“Article the 5th: No person shall be held to answer for a capital or otherwise infamous crime unless under presentment or indictment of Grand Jury…”
But the DA in the Peterson Case, and other cases in CA- seem to think that they can go directly to a trail without submitting their case to a Grand Jury. Has the 5th Admendment been changed somehow, when I wasn’t looking?
The “grand jury” provision of the 5th amendment is one that the federal courts have never found to be incorporated into the due process clause of the 14th amendment; in other words, it’s applicable to the federal government, but not the states. This used to be true of all provisions of the Bill of Rights, until a series of court cases found most of them to be applicable to the states as well. In California, grand juries are optional.
Most provisions of the Bill of Rights have now been incorporated, primarily by the Warren Court. I believe Amendments 2, 3, 7, and the Grand Jury provision of 5 are the only parts of the first 8 Amendments that are not considered binding on the States.
There is one decision holding that the 3rd Amendment applies to the States. In Engblom v. Carey, 677 F.2d 957 (2d Cir. 1982), the Second Circuit held that the 14th incorporates the 3rd, and directed a trial on the merits of a 3rd Amendment claim against the State of New York. On remand, the District Court held that the plaintiffs’ claim had not been established on the evidence, which decision was upheld on appeal: 572 F. Supp. 44 (S.D.N.Y. 1982), aff’d. per curiam 724 F.2d 28 (2d Cir. 1983).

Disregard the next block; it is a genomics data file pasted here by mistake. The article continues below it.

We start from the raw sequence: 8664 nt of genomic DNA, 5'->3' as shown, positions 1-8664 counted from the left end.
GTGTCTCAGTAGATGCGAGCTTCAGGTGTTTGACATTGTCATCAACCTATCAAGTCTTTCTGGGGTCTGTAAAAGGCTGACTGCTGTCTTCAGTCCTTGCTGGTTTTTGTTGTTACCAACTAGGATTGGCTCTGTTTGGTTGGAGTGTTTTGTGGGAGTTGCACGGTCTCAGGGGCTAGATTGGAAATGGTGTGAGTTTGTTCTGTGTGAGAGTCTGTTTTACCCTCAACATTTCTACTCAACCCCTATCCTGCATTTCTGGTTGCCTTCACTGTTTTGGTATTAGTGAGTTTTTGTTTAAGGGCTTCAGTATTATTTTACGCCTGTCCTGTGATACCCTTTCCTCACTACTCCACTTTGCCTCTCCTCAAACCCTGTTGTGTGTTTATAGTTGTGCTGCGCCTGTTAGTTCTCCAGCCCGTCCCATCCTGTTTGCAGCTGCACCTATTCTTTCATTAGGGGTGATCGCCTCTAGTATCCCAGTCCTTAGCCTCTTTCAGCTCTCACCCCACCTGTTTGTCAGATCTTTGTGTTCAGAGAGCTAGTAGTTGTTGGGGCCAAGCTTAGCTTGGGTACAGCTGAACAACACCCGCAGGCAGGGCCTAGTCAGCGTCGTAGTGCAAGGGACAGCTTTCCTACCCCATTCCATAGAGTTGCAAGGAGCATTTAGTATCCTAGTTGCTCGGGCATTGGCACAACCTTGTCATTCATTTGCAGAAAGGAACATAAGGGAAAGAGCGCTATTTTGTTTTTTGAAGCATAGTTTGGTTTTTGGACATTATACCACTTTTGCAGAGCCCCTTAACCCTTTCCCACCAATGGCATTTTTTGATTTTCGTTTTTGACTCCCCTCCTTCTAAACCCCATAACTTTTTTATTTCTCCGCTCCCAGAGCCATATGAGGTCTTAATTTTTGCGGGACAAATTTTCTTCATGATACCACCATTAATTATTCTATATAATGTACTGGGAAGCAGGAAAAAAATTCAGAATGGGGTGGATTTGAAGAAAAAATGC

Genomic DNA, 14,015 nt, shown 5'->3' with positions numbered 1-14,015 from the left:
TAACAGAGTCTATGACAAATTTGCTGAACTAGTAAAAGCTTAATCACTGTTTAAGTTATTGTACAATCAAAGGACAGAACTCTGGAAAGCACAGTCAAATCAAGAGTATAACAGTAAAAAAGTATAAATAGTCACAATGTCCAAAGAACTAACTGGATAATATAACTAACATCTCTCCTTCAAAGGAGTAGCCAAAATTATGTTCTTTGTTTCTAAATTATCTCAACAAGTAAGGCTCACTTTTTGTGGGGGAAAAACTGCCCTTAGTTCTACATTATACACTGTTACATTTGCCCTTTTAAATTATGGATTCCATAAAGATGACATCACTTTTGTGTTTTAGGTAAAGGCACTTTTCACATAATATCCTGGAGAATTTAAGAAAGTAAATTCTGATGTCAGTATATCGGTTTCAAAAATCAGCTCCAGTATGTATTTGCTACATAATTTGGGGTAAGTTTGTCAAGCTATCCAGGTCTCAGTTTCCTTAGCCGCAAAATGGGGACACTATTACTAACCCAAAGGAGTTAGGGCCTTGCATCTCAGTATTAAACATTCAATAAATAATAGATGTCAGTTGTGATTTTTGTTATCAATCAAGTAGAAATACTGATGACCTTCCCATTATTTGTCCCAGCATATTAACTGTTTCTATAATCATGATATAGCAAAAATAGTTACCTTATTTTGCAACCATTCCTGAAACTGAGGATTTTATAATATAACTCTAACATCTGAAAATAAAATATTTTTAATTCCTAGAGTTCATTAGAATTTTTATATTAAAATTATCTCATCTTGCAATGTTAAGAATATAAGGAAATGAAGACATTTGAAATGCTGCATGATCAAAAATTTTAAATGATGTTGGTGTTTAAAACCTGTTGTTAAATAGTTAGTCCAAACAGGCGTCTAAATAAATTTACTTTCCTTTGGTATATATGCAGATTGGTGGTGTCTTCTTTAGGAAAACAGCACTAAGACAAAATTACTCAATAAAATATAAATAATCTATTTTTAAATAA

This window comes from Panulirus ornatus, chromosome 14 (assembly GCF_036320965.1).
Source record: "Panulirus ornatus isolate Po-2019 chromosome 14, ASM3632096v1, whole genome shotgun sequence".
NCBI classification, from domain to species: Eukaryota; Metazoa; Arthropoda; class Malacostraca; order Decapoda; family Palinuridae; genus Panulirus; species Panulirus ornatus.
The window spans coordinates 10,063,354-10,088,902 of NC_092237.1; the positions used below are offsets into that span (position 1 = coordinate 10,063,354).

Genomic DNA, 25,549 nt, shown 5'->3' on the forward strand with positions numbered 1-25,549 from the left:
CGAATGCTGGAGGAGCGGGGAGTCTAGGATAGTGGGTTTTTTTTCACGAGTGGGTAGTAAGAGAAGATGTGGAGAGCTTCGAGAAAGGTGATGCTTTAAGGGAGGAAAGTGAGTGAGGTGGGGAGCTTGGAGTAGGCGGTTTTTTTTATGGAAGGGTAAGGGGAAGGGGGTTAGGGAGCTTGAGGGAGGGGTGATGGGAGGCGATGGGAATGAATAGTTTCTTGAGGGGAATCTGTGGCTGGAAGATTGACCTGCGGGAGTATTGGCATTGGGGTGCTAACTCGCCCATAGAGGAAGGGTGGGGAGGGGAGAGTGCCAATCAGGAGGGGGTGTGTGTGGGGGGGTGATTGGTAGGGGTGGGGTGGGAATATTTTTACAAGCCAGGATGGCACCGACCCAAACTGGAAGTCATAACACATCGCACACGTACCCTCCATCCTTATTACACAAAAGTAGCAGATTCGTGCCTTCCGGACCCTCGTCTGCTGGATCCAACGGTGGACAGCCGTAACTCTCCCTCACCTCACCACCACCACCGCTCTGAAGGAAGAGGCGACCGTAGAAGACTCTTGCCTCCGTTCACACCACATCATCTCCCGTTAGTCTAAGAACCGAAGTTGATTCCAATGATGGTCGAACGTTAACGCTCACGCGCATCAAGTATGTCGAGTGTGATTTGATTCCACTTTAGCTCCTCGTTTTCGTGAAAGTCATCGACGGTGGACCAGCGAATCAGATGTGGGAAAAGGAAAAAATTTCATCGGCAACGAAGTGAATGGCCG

So, what makes the grand jury provisions of the Vth any diferent than the rest?
Rights that are incorporated are those “fundamental to ordered liberty” and our “American scheme of justice” (in the Supreme Court’s view). In other words, the really important ones, like freedom of speech, or the right to an attorney in a criminal case. Other rights in the Bill of Rights aren’t as “fundamental”, like a jury in a civil case or the right to a grand jury, so long as the state provides adequate alternate measures so as to protect Due Process.
Really, it may not come down to much more than SCOTUS said that the grand jury provision wasn’t applicable to the states in 1884 in Hurtado v. California, and since then we’ve been getting along fine without any major miscarriages of justice, so the courts see no need to get rid of the long standing rule.
I can’t believe I didn’t anticipate this question.